The Montana state delegation to National Library Legislative Day (NLLD) came to Washington, D.C., prepared to persuade. Led by Montana State Librarian Jennie Stapp, the group of seven met on May 2, first with a legislative aide to Republican Junior Sen. Steve Daines, then with Democratic Senior Sen. Jon Tester himself.
One secret of NLLD is that talking with office staffers about the state (what section they are from, the best places to ski, theaters and restaurants of the past, alma maters) is an excellent ice breaker and serves to relax everyone, including the librarians. Stapp’s group did this with finesse.
Daines’s aide Joshua Sizemore is a technology specialist, so he did not have any trouble understanding broadband or even E-Rate applications, which he said he had assisted with. Stapp mentioned that only four libraries out of 82 in the state have a broadband capacity within the guidelines of the Federal Communications Commission’s (FCC) E-Rate Modernization Order of 2014, which specifies a 1 GB bandwidth for populations of 50,000 or more and 100 MB for all others. “E-Rate funding is a critical factor for libraries being able to afford broadband,” she said.
Tester’s legislative assistant Hannah VanHoose indicated that FCC Chairman Ajit Pai, who grew up in a rural section of Kansas, understands the rural aspect of the E-Rate program, so changing it will not be a high priority of his—unlike net neutrality, which will be a major focus over the next three months.
Stapp considers the $1.1 million in federal library funding that the state receives as an essential element in providing early, adult, and digital literacy services to Montanans—a process she thinks is characteristic of the “neighbor helping neighbor” ethic of the Big Sky state. The delegation quoted a recent Texas State Library study that shows that for every dollar spent on libraries there was a return on investment of $4.64 in access to resources, programming, services, and technology. Stapp said she thought the ROI is probably larger in Montana.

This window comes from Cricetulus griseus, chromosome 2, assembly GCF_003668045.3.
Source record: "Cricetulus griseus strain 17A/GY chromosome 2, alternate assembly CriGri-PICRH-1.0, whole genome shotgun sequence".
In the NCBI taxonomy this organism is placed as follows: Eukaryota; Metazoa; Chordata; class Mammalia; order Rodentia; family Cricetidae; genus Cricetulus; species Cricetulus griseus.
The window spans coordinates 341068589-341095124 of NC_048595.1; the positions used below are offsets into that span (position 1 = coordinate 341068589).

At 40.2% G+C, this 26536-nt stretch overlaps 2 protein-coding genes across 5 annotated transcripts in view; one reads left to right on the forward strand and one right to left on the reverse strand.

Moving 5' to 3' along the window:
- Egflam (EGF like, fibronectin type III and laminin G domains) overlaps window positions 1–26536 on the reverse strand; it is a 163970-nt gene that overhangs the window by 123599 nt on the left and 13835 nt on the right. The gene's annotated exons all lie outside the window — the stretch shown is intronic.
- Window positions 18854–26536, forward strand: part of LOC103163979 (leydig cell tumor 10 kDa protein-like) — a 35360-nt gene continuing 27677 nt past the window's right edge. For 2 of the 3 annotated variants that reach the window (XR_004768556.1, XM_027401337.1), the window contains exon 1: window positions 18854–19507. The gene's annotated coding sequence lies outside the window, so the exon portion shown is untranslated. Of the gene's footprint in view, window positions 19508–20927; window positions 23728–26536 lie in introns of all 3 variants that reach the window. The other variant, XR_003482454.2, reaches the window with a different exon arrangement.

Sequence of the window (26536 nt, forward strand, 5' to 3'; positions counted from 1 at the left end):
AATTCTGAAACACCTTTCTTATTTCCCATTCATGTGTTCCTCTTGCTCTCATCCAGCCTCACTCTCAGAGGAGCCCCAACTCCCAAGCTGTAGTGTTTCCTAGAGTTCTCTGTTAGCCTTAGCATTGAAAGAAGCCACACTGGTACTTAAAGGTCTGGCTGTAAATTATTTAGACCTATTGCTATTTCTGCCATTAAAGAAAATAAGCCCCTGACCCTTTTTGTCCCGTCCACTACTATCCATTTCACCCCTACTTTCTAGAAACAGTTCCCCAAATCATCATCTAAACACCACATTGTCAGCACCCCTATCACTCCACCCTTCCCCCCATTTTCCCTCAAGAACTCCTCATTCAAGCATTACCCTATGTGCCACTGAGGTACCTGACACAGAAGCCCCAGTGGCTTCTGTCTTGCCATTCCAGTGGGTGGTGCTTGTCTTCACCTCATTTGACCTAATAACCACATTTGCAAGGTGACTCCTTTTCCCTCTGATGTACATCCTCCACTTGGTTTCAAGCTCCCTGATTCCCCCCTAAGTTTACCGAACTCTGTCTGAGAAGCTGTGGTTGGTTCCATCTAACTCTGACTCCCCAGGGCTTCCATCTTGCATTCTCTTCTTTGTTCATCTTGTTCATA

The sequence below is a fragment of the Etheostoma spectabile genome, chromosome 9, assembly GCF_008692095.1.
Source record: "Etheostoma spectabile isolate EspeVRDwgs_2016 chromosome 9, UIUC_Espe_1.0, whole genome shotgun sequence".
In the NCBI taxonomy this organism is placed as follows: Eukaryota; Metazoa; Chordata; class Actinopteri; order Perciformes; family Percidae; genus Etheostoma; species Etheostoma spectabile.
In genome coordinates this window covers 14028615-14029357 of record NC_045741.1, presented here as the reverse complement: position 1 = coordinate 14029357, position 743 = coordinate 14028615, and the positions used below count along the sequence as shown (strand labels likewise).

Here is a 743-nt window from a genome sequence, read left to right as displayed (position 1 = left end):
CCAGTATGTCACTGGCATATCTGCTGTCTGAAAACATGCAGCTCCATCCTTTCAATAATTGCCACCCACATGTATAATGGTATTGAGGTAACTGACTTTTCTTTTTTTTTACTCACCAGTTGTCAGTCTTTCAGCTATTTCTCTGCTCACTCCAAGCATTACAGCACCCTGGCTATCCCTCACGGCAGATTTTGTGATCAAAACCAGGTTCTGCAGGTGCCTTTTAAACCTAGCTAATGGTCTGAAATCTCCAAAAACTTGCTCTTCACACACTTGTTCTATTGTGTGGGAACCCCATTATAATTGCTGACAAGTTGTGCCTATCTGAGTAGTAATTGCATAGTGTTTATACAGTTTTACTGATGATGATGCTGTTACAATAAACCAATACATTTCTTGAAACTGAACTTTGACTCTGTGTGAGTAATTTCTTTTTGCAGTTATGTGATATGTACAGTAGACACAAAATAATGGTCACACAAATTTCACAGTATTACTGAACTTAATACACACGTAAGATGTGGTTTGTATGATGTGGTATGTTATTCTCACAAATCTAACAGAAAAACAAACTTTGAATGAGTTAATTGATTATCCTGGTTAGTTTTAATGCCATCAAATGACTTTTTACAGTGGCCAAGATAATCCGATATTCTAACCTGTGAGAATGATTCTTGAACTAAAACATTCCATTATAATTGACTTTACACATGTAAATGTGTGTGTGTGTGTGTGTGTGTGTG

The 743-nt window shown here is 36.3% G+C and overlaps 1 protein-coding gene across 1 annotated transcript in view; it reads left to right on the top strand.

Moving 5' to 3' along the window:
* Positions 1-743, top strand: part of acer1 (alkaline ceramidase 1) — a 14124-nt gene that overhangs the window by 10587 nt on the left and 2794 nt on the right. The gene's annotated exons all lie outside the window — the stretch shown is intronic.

The delegation also had a good story to tell, as well as a handout with photos to supplement it. Sizemore was particularly impressed with the traveling makerspace kits—funded by the Library Services and Technology Act (LSTA) program in 2015 and managed by the Montana State Library—that circulate to small and rural libraries for a six-week period. Lewis and Clark Library Teen Services Librarian Heather Dickerson said the kits allow children and teens to “play, explore, and learn technology to prepare them for 21st-century careers.” One group of teens built a simple robot that inspired them to explore future coursework in engineering at Montana State University.
One of Tester’s interests is the welfare of veterans, so the delegation came prepared with a list of services that Montana libraries offer to enlisted men and women and their families:
- A program that allows veterans’ families with no internet at home to come to the library and speak with their loved ones overseas.
- Using LSTA funded technology, the Missoula Public Library facilitated an oral history project for veterans to tell about their wartime experiences. The oral histories are publicly available online.
- Veterans have been using the Montana State Library’s Talking Books Program in increasing numbers, as many of them are blind or otherwise vision impaired.
- Financial programs at many Montana libraries are popular with veterans who need to learn more about money and credit.
Montana’s experience with its legislators was a typical NLLD interaction. The delegation was ready with facts, statistics, and stories, and the senators and their aides were prepared to listen. Similar scenarios played out in delegations from the other 49 states and the District of Columbia. Some states had a tough sell, while others were talking to friendly ears. In any case, the stakes are high as Congress moves on to consider the 2018 budget.